Extend school year and day
Maurice Smith, Contributor
Recently, I highlighted a number of education-reform programmes that proved successful in their bid to significantly improve student outcomes in school systems across the globe. One such initiative for which I am an unapologetic advocate is the extension of the school year and day.
The idea of a summer vacation originated to accommodate children who needed to help their families with agrarian labour, which was most intense during the planting and harvesting seasons - spring and fall. Schools in rural areas were typically only open during the winter and summer. Attendance rates were especially low in summer with heat, health issues and mental exhaustion the major deterrents.
The post-industrial world has different needs than those of the agrarian or industrial eras. The global marketplace now depends on the ability of countries to harness their human capital. The fundamental mission of education, therefore, has to change from simply preparing citizens to work at one job to equipping them with skills that can transcend career paths. The ability to think critically and adapt are key components to being successful in the 21st century and beyond.
Our people will succeed only when we improve the quality of schooling and change the way we think about education. This requires undoing many constrictions, one of which is the length of the school year and day.
Much research has been conducted on the role of time in schools and its effect on student learning. There are four different types of school time: allocated school, allocated class, instructional, and academic learning time. Allocated school time consists of the six or six and a half hours students spend at school per day. Allocated classtime refers to the duration of each session or period, while instructional time is that which is devoted to teaching. Academic learning time is the actual time students spend actively engaging with the concept(s) being delivered.
One needs to note that a large proportion of learning time is spent on administrative procedures, including managing behaviour. Landmark studies done in 2007 found that recalibrating the school year and day could yield additional time for core subjects, enrichment and teacher collaboration.
In 2010, middle and secondary schools in Massachusetts, Houston and Washington, DC, that had extended their year and day experienced growth of 20 per cent in math, 10 per cent in science, and eight per cent in English language scores.
In other research, it was discovered that though both economically challenged and otherwise disadvantaged students were not performing at the same level, both groups made comparable gains during the school year. However, during the summer months, the latter group regressed in learning, while their counterparts made small academic gains.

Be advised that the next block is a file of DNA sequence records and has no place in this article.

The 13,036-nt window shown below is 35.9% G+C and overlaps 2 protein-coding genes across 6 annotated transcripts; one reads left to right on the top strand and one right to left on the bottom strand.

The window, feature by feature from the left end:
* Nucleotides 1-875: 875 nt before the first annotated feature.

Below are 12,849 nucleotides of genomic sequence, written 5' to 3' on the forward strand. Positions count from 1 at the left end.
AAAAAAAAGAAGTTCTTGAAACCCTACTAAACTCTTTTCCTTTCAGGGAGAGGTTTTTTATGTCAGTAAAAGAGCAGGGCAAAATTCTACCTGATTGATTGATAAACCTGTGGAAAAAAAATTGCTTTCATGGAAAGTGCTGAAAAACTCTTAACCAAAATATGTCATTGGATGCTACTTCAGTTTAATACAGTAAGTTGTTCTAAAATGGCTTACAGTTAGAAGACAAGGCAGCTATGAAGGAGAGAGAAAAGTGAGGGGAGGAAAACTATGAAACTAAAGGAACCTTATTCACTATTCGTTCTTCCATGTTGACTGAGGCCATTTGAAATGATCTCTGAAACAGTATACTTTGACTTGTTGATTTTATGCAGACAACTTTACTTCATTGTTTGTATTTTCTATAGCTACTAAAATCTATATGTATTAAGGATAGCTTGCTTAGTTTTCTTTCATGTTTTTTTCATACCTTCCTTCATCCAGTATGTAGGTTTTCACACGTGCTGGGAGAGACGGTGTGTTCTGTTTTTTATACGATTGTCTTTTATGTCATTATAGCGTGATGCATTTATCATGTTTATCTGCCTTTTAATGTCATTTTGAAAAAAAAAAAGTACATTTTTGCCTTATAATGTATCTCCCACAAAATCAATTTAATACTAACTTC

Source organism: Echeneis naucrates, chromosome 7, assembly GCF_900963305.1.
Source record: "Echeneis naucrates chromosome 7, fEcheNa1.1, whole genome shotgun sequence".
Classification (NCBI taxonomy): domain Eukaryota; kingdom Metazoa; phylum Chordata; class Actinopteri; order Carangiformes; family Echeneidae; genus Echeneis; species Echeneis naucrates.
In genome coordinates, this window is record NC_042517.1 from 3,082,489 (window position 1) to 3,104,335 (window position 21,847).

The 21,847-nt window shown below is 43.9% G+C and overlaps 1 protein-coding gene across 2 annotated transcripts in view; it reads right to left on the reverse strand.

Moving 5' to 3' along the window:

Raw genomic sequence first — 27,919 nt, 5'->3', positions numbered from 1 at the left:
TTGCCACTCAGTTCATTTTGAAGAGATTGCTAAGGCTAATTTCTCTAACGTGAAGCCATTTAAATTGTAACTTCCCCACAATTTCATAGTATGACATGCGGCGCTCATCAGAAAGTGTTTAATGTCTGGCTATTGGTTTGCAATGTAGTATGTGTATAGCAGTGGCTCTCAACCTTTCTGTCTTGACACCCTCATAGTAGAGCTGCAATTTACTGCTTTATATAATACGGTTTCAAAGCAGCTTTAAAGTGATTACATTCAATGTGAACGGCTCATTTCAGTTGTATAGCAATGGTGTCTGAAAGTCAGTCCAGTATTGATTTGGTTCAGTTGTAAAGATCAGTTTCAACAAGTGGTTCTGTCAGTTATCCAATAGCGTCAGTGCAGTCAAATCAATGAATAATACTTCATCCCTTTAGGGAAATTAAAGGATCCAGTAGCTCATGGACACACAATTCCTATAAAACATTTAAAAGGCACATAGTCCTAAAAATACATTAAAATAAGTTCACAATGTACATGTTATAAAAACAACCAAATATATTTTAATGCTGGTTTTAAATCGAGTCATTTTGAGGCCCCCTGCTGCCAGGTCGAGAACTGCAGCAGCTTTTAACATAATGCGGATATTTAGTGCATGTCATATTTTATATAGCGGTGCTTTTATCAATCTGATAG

This finding underscores the need for summer enrichment programmes in disadvantaged communities across the length and breadth of the island. Restructuring the school calendar to allow for year-round school eliminates the learning loss that occurs over the summer months. We can either extend the school year or rearrange it.
We could increase the number of days that students are in school from 190 to perhaps 210, or we could rearrange the school calendar to adjust the length and timing of breaks. So instead of a consecutive two-month summer break, holidays would be more evenly distributed. Though improved achievement, reduction in teacher stress, and increased availability of enrichment programmes are advantages to year-round school, opponents argue that more frequent breaks will lead to more learning loss, increased teacher burnout, less family time and increased operational costs.
To date, 75 studies have examined the effect of year-round school on reading, math, language, writing and science achievement scores. The relationship between both sets of variables was found to be statistically significant! Thirty-six per cent concluded that year-round school had a positive effect on academic achievement, compared with eight per cent on whom a negative effect was had.
Fifty-six per cent of the studies revealed that year-round school had no effect on the academic achievement of students who came from middle-class homes. All the studies, however, reinforced the point that year-round schools had a far-reaching positive effect on the achievement levels of students who were economically disadvantaged and or challenged in any way.
Given our annual CSEC, GSAT and grade four literacy results, we do have many such students for whom more time on task would be great help. Extending the school year and day is not the silver bullet that will create successful schools; however, it is one policy initiative that we must assertively pursue in our own education-reform agenda.
While we debate what is good for our teachers, as vastly important as that is, we must act now to do what is even better for our students for whom time lost cannot be regained.